We all face stormy seasons in our lives.

Life is a journey of discovery. We are constantly learning about ourselves and what is around us.

Self awareness is an important part of our growth. My husband and I are on a constant journey to understand life better: Why do we do what we do and feel what we feel? What is our purpose in life and how do we live it out?

We then hope what we learn might help others too.

The journey of self awareness is a humbling journey and yet it is a healthy journey. It helps us to process and break free from thoughts and behaviour that seek to control us.

The past 8 months have been one of the most intense personal journeys of growth I have experienced. As I wrote in Surviving the Storm Six Months On, I have come face to face with many of my weaknesses. Which has been hard and painful, but also a journey of discovering new strength.

wolken

So 8 months on.
Where am I now?

I would love to say that everything is fine. That I have made a full recovery and we can leave it all behind us.

But that is not the truth.

At this moment, I am writing this post lying flat, which still forms a significant part of my day. I was up at 6am, as it was the kids first day back at school. I rushed about getting them ready, dropping them off, shopping, sorting, cleaning etc. Then by about 10am I recognised that I needed a bit of ‘down time’ to ward off symptoms and to pace myself through the day.

If you have read my previous posts, know about CSF leaks or have spoken to me about it, you will know that the postural side of the injury is a key part of it.

Basically when you have a CSF leak, your spinal fluid leaks either from your skull or from the part of your spine that holds the spinal fluid.

We never located my leak on the various scans I had, but we assumed mine was probably a spinal leak. This means the spinal fluid leaks into your body from a tiny hole or tear in the membrane that surrounds your spinal cord.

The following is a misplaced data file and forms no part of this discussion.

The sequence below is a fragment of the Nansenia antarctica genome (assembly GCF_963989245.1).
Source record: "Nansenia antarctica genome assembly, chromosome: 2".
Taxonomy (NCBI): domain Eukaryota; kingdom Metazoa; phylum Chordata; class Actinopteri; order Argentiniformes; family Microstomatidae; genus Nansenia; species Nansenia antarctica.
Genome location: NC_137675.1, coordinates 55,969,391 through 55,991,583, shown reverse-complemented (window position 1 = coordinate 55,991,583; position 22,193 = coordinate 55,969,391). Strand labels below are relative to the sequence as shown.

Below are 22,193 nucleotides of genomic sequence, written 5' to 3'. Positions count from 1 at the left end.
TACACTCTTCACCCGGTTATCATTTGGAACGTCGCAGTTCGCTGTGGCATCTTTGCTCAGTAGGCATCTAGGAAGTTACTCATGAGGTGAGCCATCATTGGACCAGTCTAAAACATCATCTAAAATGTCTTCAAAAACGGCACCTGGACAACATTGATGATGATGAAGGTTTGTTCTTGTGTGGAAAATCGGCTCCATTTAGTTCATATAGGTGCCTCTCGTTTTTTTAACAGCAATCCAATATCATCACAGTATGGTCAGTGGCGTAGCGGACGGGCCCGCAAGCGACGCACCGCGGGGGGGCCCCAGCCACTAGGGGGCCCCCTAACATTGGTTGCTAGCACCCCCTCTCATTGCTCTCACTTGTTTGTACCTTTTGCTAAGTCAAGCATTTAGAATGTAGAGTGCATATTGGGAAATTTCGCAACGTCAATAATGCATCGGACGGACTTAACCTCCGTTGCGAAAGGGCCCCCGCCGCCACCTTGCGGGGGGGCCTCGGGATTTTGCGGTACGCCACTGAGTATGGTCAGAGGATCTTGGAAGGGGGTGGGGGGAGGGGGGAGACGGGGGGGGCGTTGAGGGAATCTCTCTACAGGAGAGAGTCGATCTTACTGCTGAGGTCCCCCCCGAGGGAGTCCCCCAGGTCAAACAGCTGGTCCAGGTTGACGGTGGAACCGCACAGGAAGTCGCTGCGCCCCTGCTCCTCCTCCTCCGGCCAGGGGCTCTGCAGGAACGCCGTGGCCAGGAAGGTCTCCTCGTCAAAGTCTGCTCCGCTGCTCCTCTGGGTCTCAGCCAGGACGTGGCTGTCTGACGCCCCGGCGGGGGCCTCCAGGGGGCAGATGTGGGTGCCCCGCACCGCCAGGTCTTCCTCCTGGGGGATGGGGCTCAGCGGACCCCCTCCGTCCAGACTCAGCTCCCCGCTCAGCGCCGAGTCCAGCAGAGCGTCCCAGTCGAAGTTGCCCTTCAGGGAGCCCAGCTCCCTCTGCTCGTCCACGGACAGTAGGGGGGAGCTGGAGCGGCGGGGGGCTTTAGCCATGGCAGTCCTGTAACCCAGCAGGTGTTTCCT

This results in ‘brain sag’. The brain lacks the support of the spinal fluid and so drops in your skull when you are upright (either sitting or standing).

This causes various problems. The most reported symptoms are severe headaches and neck pain as everything gets squashed and stretched inside. But there are a multitude of other symptoms.

One of the key ones for me at first was severe dizziness and major balance issues (I could hardly walk without support for almost 3 months). This is so much better but still manifests as a spaced out/ cloudy feeling quite a bit.

I was diagnosed with a CSF leak about 8/9 weeks after my initial fall off a ladder (following an initial post concussion diagnosis). After finally being admitted to hospital with various symptoms, about 18 days lying flat in a neurology ward, having 3 MRI scans, which were inconclusive, and a lumbar puncture, which showed low pressure spinal fluid – I had a blind epidural blood patch. (They take blood from your arm and inject it into the epidural space in your spine, in the hope that the clotting helps to heal the leak and increase the spinal fluid pressure. Mine was a high volume blind blood patch, because they couldn’t find the leak on MRI scans, which is not unusual. If they know where the leak is then patches are often more successful).

All this treatment had a significant positive impact and, as I wrote in my first Surviving the Storm post, it brought a sense of normality back to my life. I could spend much more time upright. I was able to do most things and thankfully could drive again (although I stick to short journeys at present because my head can still cloud over at times).

Since then there has been a general gradual improvement.

However,

I am still not back to where I was pre-injury and that is a challenge. I have days that are better and days that are more difficult. But the persistent symptoms are still a daily battle.

I have had to develop new routines that involve regular ‘lying down flat’ breaks. Often these are around lunch time and in the evening, although it varies a lot as I try and preempt what I need to do and lie down before and/or after going out.

I tend to find evenings harder generally. So on busier days I often spend a lot of the evening lying flat (either in bed or on the sofa – as long as my head is pretty flat). Less busy or less symptomatic days it is not as necessary.